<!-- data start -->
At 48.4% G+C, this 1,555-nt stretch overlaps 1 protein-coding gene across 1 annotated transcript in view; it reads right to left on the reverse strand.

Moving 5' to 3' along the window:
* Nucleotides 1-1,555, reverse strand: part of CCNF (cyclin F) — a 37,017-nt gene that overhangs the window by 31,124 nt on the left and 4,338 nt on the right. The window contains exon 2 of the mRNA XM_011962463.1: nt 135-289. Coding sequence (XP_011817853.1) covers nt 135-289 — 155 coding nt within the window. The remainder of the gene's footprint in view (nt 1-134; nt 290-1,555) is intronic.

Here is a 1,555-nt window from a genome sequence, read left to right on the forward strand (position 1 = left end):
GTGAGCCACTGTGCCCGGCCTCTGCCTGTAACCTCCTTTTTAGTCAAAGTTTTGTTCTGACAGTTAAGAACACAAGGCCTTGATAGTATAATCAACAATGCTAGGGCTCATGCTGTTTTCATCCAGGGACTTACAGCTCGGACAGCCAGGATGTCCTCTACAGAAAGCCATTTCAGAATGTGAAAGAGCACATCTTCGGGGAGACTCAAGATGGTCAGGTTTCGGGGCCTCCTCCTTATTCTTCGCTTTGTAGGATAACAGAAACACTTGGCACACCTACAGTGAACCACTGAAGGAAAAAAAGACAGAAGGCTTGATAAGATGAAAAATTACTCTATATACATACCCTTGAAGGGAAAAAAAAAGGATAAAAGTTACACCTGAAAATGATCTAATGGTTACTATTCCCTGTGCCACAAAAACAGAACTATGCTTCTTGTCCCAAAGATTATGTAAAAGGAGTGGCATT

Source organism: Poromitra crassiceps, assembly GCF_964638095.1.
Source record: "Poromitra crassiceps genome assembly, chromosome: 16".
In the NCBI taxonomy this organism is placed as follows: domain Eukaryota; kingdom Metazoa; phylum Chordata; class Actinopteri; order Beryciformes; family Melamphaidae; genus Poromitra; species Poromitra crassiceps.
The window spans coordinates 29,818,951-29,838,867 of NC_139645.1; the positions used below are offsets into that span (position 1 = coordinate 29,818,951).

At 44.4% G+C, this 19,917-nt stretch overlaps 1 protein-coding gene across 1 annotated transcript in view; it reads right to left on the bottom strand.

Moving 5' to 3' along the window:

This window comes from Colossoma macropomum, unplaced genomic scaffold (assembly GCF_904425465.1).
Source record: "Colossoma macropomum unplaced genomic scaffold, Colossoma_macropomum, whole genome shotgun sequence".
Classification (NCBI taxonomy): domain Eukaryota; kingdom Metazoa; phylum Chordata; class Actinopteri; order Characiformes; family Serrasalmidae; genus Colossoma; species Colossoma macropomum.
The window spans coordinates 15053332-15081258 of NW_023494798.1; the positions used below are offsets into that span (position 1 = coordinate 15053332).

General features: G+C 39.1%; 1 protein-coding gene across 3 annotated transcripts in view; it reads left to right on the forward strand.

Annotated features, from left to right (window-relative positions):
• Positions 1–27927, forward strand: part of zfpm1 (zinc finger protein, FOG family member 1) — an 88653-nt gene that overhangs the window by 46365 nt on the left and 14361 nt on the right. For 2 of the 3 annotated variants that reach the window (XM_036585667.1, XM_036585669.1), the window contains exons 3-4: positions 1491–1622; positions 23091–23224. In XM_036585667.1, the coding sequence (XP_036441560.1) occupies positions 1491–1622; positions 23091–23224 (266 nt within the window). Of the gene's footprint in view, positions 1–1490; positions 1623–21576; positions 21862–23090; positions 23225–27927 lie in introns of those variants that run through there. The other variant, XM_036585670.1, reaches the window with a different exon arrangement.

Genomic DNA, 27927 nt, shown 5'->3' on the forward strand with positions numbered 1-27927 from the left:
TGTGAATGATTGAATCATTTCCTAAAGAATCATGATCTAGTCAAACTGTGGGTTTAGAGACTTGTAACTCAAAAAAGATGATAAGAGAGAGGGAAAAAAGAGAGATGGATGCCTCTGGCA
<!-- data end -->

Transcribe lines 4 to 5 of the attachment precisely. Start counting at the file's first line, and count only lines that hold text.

Here is a 1,555-nt window from a genome sequence, read left to right on the forward strand (position 1 = left end):
GTGAGCCACTGTGCCCGGCCTCTGCCTGTAACCTCCTTTTTAGTCAAAGTTTTGTTCTGACAGTTAAGAACACAAGGCCTTGATAGTATAATCAACAATGCTAGGGCTCATGCTGTTTTCATCCAGGGACTTACAGCTCGGACAGCCAGGATGTCCTCTACAGAAAGCCATTTCAGAATGTGAAAGAGCACATCTTCGGGGAGACTCAAGATGGTCAGGTTTCGGGGCCTCCTCCTTATTCTTCGCTTTGTAGGATAACAGAAACACTTGGCACACCTACAGTGAACCACTGAAGGAAAAAAAGACAGAAGGCTTGATAAGATGAAAAATTACTCTATATACATACCCTTGAAGGGAAAAAAAAAGGATAAAAGTTACACCTGAAAATGATCTAATGGTTACTATTCCCTGTGCCACAAAAACAGAACTATGCTTCTTGTCCCAAAGATTATGTAAAAGGAGTGGCATT